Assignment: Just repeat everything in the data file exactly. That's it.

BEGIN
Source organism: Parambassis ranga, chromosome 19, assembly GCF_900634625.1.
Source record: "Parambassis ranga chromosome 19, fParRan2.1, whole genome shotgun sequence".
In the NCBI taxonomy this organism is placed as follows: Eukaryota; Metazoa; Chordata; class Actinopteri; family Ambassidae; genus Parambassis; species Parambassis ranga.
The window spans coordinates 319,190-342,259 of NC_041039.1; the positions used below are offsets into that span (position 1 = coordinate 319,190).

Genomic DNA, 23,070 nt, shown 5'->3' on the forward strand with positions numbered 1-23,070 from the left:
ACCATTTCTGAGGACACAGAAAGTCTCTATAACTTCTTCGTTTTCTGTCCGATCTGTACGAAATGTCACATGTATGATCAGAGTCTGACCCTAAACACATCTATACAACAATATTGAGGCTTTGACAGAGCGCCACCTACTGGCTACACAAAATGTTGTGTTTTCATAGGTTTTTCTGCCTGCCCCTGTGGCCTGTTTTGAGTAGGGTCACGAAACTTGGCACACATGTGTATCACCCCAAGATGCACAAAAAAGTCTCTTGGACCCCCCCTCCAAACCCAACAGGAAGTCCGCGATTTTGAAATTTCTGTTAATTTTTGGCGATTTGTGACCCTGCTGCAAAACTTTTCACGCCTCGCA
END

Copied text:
Source organism: Parambassis ranga, chromosome 19, assembly GCF_900634625.1.
Source record: "Parambassis ranga chromosome 19, fParRan2.1, whole genome shotgun sequence".
In the NCBI taxonomy this organism is placed as follows: Eukaryota; Metazoa; Chordata; class Actinopteri; family Ambassidae; genus Parambassis; species Parambassis ranga.
The window spans coordinates 319,190-342,259 of NC_041039.1; the positions used below are offsets into that span (position 1 = coordinate 319,190).

Genomic DNA, 23,070 nt, shown 5'->3' on the forward strand with positions numbered 1-23,070 from the left:
ACCATTTCTGAGGACACAGAAAGTCTCTATAACTTCTTCGTTTTCTGTCCGATCTGTACGAAATGTCACATGTATGATCAGAGTCTGACCCTAAACACATCTATACAACAATATTGAGGCTTTGACAGAGCGCCACCTACTGGCTACACAAAATGTTGTGTTTTCATAGGTTTTTCTGCCTGCCCCTGTGGCCTGTTTTGAGTAGGGTCACGAAACTTGGCACACATGTGTATCACCCCAAGATGCACAAAAAAGTCTCTTGGACCCCCCCTCCAAACCCAACAGGAAGTCCGCGATTTTGAAATTTCTGTTAATTTTTGGCGATTTGTGACCCTGCTGCAAAACTTTTCACGCCTCGCA